No health workers, no health protection
The global shortage of health workers is hampering efforts to deliver essential quality health care to all in need and achieve universal health protection.
|By Xenia Scheil-Adlung, Health Policy Coordinator at the ILO Social Protection Department|
According to the latest estimate of the ILO’s World Social Protection Report, a country should have on average 41.1 health workers per 10,000 people to be able to provide essential health care to its entire population. But in many low-income countries this is far from a reality.
For example, in countries like Haiti, Niger, Senegal and Sierra Leone, there are only five or fewer health workers available for as many as 10,000 people, compared to 269 in a high-income country such as Finland. Asia is the continent where most additional health workers are needed (7.1 million), followed by Africa (2.8 million).
|Mapping the facts|
|Shortage of skilled health workers, by country|
Social protection policies can also be used to make sure that people living in remote or underserved areas have adequate access to health care.
Why the shortage of health workers?One of the major reasons is the low salaries that health workers earn. In Sudan, Egypt and Myanmar, for instance, health sector wages are only 1 per cent above the poverty line of US$2 a day.
The global economic crisis led many countries to introduce fiscal consolidation policies as a way of reigning in public spending. As a result, the wages of civil servants – among them health workers – were cut or capped in as many as 98 countries, including 75 developing countries. According to the World Social Protection Report, public expenditure was cut in 122 countries, among them 82 developing countries.
Inadequate wages also lead to negative consequences, such as people failing to report to work, requests for informal payments, and a brain drain of workers seeking better wages outside their home countries. This means that more and more people have to spend money out of their own pocket to receive treatment, and hence the gap to achieve universal health coverage grows bigger.
We know that there is a correlation between poverty levels and out-of-pockets payments from those needing treatment. For example, in countries where less than 2 per cent of the population is living on US$2 day, about 20 per cent of total health care expenditure comes from out-of-pocket payments, while in countries where more than 50 per cent of the population is living on US$2 a day, it amounts to around 50 per cent.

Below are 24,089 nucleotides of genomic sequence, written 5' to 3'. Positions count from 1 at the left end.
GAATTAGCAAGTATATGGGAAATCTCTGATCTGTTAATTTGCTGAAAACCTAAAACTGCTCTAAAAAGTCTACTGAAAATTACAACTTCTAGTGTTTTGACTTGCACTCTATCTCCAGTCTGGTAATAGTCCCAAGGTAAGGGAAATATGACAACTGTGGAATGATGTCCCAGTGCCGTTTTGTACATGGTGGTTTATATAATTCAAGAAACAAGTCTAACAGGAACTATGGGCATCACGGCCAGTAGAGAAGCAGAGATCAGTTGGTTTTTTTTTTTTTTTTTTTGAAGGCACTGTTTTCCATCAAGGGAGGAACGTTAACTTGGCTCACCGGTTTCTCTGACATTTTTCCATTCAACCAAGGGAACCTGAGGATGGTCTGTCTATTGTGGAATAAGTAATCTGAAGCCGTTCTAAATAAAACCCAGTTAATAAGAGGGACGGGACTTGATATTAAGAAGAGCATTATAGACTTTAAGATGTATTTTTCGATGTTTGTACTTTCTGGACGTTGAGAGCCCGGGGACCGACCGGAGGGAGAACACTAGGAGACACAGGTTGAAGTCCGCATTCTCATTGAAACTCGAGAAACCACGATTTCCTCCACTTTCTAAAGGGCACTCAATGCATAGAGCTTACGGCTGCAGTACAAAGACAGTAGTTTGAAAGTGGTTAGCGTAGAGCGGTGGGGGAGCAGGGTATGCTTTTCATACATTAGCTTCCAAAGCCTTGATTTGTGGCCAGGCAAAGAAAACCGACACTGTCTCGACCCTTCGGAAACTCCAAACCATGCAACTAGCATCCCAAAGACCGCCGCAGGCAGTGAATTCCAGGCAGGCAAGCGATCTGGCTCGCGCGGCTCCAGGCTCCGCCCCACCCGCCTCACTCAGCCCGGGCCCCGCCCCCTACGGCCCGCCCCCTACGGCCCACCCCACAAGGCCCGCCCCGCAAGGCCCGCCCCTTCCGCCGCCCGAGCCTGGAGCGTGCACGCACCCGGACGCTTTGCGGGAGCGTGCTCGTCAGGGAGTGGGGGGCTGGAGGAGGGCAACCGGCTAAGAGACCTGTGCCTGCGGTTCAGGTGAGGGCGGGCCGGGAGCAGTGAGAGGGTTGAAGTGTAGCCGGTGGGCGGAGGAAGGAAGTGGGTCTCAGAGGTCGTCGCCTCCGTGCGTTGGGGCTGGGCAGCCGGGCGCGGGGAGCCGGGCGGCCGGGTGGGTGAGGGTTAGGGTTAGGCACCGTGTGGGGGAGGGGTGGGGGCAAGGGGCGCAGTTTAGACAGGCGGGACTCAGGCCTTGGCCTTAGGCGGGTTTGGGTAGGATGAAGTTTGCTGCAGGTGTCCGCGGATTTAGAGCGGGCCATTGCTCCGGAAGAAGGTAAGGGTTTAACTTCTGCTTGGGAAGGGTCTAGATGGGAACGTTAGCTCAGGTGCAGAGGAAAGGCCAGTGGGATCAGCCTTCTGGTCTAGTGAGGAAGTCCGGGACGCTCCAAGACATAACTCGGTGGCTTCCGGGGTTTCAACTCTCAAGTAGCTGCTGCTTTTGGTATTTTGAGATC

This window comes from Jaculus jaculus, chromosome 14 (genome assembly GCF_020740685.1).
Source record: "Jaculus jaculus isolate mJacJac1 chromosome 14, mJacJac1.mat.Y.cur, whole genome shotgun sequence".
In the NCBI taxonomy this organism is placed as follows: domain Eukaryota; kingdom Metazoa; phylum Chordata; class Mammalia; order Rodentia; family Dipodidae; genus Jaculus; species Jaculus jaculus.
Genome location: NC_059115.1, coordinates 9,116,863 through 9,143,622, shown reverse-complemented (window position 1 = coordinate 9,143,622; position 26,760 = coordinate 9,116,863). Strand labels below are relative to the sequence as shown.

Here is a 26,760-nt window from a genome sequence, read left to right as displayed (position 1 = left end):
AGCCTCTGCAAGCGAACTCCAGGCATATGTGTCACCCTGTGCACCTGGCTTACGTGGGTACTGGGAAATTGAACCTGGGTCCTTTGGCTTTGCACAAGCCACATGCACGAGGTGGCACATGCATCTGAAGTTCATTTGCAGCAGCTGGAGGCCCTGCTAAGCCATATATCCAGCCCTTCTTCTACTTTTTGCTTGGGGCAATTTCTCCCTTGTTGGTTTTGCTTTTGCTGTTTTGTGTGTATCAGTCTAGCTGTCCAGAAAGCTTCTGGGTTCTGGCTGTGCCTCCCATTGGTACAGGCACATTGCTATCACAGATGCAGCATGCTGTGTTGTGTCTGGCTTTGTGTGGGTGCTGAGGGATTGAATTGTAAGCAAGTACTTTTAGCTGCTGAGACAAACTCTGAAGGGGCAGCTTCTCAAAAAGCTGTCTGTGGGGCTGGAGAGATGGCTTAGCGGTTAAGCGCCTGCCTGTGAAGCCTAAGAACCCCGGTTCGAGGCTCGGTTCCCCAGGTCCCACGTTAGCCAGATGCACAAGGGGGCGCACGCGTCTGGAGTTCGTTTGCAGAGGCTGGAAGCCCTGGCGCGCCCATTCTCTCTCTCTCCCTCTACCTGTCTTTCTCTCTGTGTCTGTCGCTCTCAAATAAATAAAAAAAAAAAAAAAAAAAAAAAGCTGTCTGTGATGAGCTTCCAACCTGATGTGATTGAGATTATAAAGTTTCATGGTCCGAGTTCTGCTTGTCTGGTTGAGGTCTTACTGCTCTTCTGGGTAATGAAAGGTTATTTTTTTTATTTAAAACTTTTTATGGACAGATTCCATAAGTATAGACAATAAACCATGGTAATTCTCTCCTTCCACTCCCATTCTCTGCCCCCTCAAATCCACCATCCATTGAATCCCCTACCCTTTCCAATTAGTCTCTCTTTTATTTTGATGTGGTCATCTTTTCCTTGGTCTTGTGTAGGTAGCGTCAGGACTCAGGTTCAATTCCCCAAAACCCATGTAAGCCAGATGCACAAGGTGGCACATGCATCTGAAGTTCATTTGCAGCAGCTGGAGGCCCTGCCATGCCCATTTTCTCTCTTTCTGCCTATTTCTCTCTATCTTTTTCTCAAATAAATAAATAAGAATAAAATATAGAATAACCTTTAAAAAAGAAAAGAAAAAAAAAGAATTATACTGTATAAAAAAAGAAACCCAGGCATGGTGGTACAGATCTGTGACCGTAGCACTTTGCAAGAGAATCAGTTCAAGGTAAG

Poor working conditions for health workers also lead to unnecessary deaths, for example in the case of difficult deliveries and long waiting lists for surgery. There are also cases of nurses working in emergency care units who have to take care of four or more patients when one or two is the preferred maximum.
Closing these large gaps requires coherent social protection policies that make quality health care available and affordable for all. ILO Recommendation No 202 sets out related policies focusing on achieving universal coverage that should be enshrined in legislation, and based on the provision of at least essential health care and financial protection. Successful policies involve providing decent working conditions and wages for a sufficient number of health workers.
If we want to avoid fiscal adjustments taking priority over basic human needs, and if we want to meet the ambitious health targets of the Millennium Development Goals and of the post-2015 Development Agenda, then concrete action on improving social protection in health is urgently needed. This can only happen through strong political will.
Shortage of skilled health workers, by countryAdditional skilled health workers needed to provide services to all in need, per 10,000 population
Mouse over the chart to see the values
The ILO estimates that at least 41.1 health workers per 10,000 population are necessary to provide services to all in need. The figure is based on calculations of median values of the density of health workers in countries where socio-economic conditions and health financing characteristics are conducive to universal coverage.